Quick Tips for Therapists

How to Confront Somatization and Functional Cognitive Symptoms in Clients

By Sherrie D. All, PhD

Many clients complain about brain fog, memory glitches, and word-finding problems—which may be organic or may be functional cognitive disorder (FCD)—and between post-COVID-19 long-haulers and aging baby boomers, the prevalence may increase. Therapists who take clients at their word may inadvertently enable FCD, making it harder to treat as brain beliefs become more entrenched.

To address these complaints, it is critical that you enlist a clinical neuropsychologist to objectively assess for cognitive decline. A neuropsychologist can tell you and the client if cognition is on par for what we would expect given the client’s age, background, and medical history.

Communicating the results of an assessment can be challenging, as many clients with somatic symptoms are not thrilled to receive a “clean bill of cognitive health.” They may subconsciously wish for a memory problem rather than face a trauma, an unhealthy relationship, or intense anxiety or depression. In supporting your client following a neuropsychological evaluation, it is important that you consult with the neuropsychologist for feedback and insights that you can use in therapy.

In challenging your client’s beliefs about their brain, it is important to express empathy while keeping yourself grounded in the data. Contextualizing test scores with respect to other people who are employed and live independently also helps. Many people with IQs in the seventy to eighty-five range—and even people under the influence of certain medications like opiates, marijuana, or benzodiazepines which can lower cognitive performance into this range—commonly maintain employment and live independently.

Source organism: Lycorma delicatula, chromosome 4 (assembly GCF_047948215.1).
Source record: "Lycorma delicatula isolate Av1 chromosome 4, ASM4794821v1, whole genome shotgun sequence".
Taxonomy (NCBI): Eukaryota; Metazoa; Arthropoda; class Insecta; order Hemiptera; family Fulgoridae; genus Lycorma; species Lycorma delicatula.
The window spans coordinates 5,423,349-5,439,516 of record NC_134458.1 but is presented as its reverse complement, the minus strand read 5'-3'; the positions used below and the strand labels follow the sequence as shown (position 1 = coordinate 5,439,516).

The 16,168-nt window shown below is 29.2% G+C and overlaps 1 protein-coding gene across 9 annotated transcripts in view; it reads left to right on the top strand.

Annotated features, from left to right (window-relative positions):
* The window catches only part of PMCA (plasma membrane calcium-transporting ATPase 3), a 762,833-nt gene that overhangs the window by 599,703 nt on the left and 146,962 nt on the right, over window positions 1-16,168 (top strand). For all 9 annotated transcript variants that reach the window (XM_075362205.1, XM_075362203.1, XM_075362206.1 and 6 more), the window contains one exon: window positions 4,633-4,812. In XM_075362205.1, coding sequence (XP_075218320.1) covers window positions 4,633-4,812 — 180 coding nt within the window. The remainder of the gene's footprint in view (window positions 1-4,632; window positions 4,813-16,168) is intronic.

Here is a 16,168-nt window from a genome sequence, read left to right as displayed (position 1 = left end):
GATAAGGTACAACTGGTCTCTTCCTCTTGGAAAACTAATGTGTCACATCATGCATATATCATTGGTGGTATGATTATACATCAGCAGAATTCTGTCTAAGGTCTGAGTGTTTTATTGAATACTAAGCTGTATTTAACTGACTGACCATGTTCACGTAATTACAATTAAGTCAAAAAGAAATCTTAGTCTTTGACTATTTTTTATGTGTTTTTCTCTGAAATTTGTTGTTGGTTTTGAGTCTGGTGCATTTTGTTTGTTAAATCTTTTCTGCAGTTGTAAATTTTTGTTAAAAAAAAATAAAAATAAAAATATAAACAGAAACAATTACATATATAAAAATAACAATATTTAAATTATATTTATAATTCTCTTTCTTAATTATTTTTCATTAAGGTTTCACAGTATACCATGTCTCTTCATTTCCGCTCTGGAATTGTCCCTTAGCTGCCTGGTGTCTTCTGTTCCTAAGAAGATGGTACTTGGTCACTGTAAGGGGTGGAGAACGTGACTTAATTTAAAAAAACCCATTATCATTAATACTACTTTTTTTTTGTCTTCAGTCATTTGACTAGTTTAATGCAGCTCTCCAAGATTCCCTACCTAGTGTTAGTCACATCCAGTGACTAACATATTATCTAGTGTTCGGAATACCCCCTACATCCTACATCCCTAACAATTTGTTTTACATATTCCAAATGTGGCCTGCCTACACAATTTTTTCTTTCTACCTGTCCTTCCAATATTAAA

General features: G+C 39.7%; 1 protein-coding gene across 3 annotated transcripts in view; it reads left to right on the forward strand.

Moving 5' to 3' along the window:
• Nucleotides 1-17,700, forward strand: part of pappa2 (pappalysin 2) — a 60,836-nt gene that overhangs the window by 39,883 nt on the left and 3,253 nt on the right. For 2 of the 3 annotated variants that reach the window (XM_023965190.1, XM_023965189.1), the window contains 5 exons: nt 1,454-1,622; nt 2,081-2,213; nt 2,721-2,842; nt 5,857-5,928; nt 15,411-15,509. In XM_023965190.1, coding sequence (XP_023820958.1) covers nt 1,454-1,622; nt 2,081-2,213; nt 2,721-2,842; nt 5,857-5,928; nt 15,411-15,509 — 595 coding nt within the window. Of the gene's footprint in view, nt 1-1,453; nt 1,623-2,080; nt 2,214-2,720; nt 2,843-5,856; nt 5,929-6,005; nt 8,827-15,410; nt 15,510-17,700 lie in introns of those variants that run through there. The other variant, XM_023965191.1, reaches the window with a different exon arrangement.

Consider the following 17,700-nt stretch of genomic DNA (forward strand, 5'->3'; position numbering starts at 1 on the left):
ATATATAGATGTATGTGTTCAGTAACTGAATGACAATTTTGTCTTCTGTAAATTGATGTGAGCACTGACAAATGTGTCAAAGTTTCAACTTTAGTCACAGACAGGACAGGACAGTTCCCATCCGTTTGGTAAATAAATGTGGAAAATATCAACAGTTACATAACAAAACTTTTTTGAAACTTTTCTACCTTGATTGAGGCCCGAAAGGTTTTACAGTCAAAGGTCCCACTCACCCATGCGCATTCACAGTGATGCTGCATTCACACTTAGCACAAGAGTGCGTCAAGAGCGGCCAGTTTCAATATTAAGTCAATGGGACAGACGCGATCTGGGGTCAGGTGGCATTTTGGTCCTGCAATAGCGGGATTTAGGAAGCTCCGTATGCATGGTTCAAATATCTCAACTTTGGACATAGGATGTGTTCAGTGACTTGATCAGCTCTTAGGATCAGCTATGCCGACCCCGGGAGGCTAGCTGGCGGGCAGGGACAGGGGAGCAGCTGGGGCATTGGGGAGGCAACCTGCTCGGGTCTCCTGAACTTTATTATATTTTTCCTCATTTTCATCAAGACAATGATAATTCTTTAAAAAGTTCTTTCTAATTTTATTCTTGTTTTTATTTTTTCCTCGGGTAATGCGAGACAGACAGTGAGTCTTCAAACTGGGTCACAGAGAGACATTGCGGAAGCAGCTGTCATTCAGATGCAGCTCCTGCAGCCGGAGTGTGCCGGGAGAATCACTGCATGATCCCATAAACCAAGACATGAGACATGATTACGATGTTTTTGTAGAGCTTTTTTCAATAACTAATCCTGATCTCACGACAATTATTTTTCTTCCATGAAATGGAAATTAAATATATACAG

Offer a sense of optimism by saying, “It’s gotta be scary for your brain to not work the way you expect, but everything shows that your brain is okay. With some brain healthy activities, you can feel sharper.”

Finally, help clients learn about the physiology of stress and limbic hijack as a means of gaining buy-in for anxiety treatments.

Sherrie D. All, PhD, is passionate about empowering people to use their brains brilliantly to live better, lead better, and love better. She is an international speaker; writer; licensed clinical neurorehabilitation psychologist; brain health expert; and owner and director of the Chicago Center for Cognitive Wellness—a private group practice dedicated to helping people with anxiety, depression, and physical symptoms, with a particular focus on helping adults experiencing cognitive decline through assessment and treatment services. As a trained neuropsychologist, Sherrie brings her detailed understanding of the brain to uniquely address the needs of people with traumatic brain injury (TBI), multiple sclerosis (MS), dementia, and more.

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Quick Tips for Therapists